The next morning we caught our 8 hour flight to Tahiti. Now everyone advised us NOT to bother spending any time on this island. Even the travel agent agreed. They were right. It was crowded, traffic was terrible and one would have thought we were in any big city anywhere. We had to spend one night there, so we chose the Sheraton (now a Hilton), because it was very close to the airport, our flight to Rangiroa left early and we were warned about morning traffic. The hotel itself was fine for one night, much as you would expect a Sheraton to be. I have no doubt there are other hotels on Tahiti that are lovely, self-contained resorts, but we had limited time and preferred to visit the much smaller islands. There were several pools at this hotel and it was our first experience with "infinity" pools....which are now quite common everywhere.
Tahiti was created from volcano eruptions that occurred over 3 million years agos. It's split into 2 circles; the larger circle is known as Tahiti Nui, while the smaller circle is known as Tahiti Iti. They are connected to each other by a thin narrow isthmus called the Plateau of Taravao. A majority of Tahiti’s population can be found living on Tahiti Nui, near Papeete, the capital of French Polynesia.
Tahiti was proclaimed a colony of France in 1880 although it was not until 1946 that the indigenous Tahitians were legally authorised to be French citizens. French is the only official language although the Tahitian language (Reo Tahiti) is widely spoken. We had a language problem on just one island, Rangiroa, and it was only a problem for me, as I will explain.
The next day we began our island journey with a one hour flight to Rangiroa. (Pronounced Rain-GHEE-ro-ah) Let me preface by saying this: practically everyone we met while traveling in French Polynesia was on their honeymoon. We were the odd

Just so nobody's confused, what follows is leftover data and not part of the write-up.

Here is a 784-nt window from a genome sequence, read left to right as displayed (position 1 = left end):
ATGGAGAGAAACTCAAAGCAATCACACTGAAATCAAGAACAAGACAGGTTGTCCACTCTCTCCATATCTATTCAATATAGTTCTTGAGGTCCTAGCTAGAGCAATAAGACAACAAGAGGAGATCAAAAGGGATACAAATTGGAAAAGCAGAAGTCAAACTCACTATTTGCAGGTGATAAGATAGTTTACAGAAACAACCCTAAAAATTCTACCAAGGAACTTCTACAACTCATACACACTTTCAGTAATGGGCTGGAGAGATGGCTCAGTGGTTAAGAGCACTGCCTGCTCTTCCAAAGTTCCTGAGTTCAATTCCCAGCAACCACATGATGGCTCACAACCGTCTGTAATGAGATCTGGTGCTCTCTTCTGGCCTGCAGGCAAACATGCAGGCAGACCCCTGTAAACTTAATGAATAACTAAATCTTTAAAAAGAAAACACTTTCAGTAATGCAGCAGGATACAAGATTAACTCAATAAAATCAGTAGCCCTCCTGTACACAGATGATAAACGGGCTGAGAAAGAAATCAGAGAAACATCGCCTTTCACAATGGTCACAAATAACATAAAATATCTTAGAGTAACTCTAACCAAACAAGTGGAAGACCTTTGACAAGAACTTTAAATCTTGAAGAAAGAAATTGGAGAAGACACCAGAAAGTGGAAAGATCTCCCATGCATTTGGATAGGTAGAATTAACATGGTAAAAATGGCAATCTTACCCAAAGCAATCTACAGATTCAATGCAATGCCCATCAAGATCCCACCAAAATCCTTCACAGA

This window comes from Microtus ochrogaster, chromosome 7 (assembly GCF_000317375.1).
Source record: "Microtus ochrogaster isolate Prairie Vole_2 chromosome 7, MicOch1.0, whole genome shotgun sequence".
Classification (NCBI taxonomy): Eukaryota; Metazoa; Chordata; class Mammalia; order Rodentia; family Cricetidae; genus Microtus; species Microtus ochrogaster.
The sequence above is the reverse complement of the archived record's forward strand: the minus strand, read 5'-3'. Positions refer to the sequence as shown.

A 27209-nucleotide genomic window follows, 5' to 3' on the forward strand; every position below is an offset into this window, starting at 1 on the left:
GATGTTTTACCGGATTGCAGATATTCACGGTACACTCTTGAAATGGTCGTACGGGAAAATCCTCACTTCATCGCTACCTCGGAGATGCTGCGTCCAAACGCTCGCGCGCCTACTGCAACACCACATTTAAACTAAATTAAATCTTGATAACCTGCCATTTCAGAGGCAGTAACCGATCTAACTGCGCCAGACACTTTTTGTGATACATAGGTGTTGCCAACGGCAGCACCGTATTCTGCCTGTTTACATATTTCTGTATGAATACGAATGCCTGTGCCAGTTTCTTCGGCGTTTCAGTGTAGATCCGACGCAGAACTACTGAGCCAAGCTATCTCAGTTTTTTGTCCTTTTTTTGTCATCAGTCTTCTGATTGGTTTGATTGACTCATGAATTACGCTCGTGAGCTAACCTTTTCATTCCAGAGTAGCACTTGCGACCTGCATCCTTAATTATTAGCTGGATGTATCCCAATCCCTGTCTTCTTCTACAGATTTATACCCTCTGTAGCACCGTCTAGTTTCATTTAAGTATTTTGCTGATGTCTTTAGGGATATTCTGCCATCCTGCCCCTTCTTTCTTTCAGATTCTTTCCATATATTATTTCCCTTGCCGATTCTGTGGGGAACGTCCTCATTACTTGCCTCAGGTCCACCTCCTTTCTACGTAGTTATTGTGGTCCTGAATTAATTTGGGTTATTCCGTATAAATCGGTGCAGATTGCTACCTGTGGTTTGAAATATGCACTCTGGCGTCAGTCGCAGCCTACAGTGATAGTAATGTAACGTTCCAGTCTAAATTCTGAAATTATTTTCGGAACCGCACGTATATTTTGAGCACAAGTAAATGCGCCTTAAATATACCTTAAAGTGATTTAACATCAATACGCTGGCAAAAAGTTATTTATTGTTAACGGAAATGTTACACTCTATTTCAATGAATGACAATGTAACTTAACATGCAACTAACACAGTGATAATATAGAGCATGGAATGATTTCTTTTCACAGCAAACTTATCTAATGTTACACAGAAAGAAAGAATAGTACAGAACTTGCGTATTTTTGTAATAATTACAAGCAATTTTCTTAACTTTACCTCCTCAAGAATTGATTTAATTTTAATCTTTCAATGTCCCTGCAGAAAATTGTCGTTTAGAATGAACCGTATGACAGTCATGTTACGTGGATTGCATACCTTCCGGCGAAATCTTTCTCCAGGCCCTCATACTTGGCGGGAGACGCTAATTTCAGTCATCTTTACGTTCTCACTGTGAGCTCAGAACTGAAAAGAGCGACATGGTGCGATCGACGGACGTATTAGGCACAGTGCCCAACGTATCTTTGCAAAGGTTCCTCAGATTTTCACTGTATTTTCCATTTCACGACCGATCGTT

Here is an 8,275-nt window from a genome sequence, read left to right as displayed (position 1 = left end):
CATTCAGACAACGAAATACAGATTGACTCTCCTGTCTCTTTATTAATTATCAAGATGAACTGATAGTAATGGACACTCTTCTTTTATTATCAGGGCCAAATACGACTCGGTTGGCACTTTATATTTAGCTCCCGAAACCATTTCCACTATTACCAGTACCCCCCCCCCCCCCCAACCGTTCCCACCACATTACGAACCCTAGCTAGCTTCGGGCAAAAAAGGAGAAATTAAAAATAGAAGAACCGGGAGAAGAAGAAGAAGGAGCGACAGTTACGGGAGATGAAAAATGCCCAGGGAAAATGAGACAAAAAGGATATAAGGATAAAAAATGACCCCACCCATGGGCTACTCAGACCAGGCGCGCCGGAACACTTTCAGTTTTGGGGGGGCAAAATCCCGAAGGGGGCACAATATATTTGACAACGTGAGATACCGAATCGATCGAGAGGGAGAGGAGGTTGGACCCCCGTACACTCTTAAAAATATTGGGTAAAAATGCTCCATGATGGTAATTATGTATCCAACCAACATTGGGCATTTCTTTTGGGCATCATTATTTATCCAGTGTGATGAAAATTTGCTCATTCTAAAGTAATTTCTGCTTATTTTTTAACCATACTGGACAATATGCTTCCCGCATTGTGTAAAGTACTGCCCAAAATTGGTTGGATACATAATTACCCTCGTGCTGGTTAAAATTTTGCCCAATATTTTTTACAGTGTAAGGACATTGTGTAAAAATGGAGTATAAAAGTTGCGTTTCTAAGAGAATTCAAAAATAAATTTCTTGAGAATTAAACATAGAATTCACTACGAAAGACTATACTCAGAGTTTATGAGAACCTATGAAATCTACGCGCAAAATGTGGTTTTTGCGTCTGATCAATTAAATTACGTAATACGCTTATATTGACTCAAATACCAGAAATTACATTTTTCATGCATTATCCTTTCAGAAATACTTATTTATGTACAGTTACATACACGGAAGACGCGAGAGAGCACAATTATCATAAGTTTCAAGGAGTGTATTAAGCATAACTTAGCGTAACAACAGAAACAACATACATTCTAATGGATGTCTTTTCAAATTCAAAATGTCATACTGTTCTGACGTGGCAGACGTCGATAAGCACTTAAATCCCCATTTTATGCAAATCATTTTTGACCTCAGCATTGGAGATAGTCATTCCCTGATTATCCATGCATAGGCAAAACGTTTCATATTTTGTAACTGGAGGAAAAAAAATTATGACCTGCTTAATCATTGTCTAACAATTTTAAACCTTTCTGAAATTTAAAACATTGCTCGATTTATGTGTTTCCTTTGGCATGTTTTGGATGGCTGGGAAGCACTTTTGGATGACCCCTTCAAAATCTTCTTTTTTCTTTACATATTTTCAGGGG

Rangiroa is the largest atoll in the Tuamotus and the second largest in the world. It's a string of coral encircling a lagoon, looking from the air rather like a giant pearl necklace laid in the water. The atoll consists of about 415 motus (tiny islets) and sandbars, each no more than three feet in elevation, comprising a total land area of about 170 km. Only two islands, located on the northern end of the atoll, are permanently inhabited. Rangiroa offers some of the best dives in the world, which is why we chose to visit.
We stayed at Hotel Kia Ora (which is about to reopen after undergoing a much-needed refit). About 5 minutes from the airport, the Hotel Kia Ora is set on a beach on the atoll's northern portion, amid a secluded and vast coconut plantation. It's the only hotel on this island. To be honest, we both agreed this was the island we liked the least. It didn't help that after a few days, they fouled up our reservations and we had to move out of our little cottage into tiny room for our two final days. There was barely enough room for our luggage. After having enjoyed a cute bungalow, this was an unpleasant ending to our stay. Rangiroa and Bora Bora were the only islands where we didn't have an over-water bungalow.